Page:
Under Alex Clark's watchful eye, these youngsters looked forward to showing the family's Percherons on an irregular basis, albeit at Denver's National Western Stock Show, Wichita's Kansas National Livestock Show, Lincoln's Nebraska State Fair and Chicago's International Livestock Exposition.
The Grand Champion Mare at the 1916 Nebraska State Fair was Helen Helix, who was the Reserve Grand Champion Mare in 1917. Dorothy B was Reserve Grand Champion Mare at Nebraska's State Fair in 1916; Reserve Junior Champion Mare as a 2-year-old at Chicago. She returned to Chicago in 1919, where she topped the broodmare class. In 1920 Dorothy B was Grand Champion Mare at the Kansas National Livestock Show.
In 1920, Houleux II was Grand Champion Stallion at Denver's National Western Stock Show; Calyps was Grand Champion Stallion at the Kansas National Livestock Show; while Kommander was the Reserve Grand Champion Stallion.
Given the success his home-bred Percherons achieved in the show ring, Bowman was soon regarded as one of America's leading Percheron breeders. While fewer horses were shown as Bowman advanced in age, he advertised his breeding stock in a number of publications with great success, The Percheron Review in particular.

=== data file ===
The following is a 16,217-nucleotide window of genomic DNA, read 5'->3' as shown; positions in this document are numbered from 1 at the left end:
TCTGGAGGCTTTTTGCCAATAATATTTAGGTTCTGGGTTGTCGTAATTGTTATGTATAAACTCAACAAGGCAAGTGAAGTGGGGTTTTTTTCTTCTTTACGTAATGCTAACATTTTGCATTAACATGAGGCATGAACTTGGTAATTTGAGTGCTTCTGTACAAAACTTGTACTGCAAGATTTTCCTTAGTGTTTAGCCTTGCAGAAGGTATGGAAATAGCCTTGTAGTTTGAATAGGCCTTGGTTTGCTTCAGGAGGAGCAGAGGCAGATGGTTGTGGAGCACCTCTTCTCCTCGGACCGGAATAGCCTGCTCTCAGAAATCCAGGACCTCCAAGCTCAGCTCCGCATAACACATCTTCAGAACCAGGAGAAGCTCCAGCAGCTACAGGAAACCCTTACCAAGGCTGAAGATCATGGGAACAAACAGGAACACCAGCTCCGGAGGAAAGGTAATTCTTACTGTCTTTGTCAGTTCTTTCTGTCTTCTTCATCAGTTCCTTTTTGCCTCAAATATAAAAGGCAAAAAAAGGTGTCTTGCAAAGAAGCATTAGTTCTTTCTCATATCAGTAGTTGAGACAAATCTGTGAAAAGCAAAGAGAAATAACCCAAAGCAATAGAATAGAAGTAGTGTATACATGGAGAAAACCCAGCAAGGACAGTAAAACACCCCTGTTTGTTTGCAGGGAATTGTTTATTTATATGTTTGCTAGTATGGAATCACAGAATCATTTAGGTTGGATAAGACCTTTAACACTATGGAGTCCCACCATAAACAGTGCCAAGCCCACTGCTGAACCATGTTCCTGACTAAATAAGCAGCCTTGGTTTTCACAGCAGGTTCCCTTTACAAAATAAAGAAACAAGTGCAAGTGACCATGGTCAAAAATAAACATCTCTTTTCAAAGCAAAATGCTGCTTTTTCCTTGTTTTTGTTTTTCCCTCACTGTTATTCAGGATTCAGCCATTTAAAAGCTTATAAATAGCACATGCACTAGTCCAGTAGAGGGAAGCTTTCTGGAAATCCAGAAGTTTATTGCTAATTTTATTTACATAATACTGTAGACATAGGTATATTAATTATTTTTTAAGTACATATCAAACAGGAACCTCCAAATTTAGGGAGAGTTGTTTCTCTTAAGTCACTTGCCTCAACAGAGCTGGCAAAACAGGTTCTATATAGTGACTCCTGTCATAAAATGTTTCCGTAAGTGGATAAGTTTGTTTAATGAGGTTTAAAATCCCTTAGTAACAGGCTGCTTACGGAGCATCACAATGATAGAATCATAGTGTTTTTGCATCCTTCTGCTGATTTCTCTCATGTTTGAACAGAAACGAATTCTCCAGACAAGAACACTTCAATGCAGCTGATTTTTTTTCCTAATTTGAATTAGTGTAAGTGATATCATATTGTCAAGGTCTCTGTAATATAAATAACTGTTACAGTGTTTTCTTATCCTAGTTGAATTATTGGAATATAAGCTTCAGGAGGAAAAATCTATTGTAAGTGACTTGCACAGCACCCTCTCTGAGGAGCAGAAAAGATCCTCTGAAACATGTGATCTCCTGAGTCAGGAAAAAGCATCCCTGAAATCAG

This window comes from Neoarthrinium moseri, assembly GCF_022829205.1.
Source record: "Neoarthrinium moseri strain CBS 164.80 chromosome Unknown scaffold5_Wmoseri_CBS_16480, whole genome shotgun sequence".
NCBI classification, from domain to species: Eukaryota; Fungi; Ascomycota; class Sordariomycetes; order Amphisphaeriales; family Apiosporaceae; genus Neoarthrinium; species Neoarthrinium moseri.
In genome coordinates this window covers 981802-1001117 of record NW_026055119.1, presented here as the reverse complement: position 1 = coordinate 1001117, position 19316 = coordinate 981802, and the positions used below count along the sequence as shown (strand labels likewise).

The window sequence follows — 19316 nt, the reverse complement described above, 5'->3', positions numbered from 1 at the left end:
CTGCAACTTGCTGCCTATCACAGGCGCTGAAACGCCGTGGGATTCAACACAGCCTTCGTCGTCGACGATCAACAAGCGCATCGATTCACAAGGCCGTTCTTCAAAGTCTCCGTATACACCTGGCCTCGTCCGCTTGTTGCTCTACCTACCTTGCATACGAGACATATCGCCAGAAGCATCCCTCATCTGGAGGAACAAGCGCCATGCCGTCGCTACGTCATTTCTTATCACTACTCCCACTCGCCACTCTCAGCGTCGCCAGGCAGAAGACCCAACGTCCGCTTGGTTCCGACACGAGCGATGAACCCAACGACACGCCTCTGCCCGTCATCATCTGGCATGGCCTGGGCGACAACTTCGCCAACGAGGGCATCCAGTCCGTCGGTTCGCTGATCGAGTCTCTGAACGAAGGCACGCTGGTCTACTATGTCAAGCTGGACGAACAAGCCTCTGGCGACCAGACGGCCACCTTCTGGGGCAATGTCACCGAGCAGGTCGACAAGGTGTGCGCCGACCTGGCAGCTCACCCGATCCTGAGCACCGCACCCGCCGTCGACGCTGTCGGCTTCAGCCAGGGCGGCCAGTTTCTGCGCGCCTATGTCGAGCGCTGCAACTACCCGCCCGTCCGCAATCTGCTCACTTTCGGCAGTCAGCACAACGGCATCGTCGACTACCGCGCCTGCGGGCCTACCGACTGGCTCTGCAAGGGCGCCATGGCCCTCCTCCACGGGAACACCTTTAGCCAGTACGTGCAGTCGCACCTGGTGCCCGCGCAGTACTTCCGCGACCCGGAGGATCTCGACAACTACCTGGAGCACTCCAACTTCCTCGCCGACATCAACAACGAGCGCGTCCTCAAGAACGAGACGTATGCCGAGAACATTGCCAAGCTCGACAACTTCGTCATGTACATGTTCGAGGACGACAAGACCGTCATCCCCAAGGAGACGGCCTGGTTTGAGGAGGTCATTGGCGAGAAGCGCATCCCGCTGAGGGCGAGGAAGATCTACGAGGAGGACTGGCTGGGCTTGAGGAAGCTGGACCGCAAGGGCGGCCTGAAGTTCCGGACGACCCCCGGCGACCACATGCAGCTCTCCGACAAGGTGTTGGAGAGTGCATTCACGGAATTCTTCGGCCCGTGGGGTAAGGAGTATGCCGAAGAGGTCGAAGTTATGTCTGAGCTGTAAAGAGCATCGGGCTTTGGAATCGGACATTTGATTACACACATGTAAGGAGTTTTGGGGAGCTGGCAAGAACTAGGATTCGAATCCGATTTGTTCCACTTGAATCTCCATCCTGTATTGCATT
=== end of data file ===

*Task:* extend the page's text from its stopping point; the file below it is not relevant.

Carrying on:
In 1926, Koncarness, Bowman's Kontact (Imp) mare out of Carchapet, gave birth to a black horse colt, sired by Calyps. "A hard luck foal from the beginning," Koncarcalyps "developed navel and joint ill." Fortunately, Bowman had a cure for this disease. A product of Bowman's own making that he marketed with the trade name "Jointine." The exciting horse colt, whose mother had placed 2nd at Chicago as a broodmare, responded to the treatment Guy Bowman administered.
A Percheron stallion of exceptional quality, Koncarcalyps was never trotted before the public in a show ring. Year after year, starting in 1929, this 16.3 hh Percheron sire, who weighed short of 2,000 lbs., pasture-bred a select court of Bowman's mares. Although a number of Bowman's tightly home-bred stallions held court, i.e. Houleux B, Houleux II, -Kommander, Konducteur, Konolian, Mazeur and Defender; Koncarcalyps remained the Bowman family's leading Percheron sire until 1937.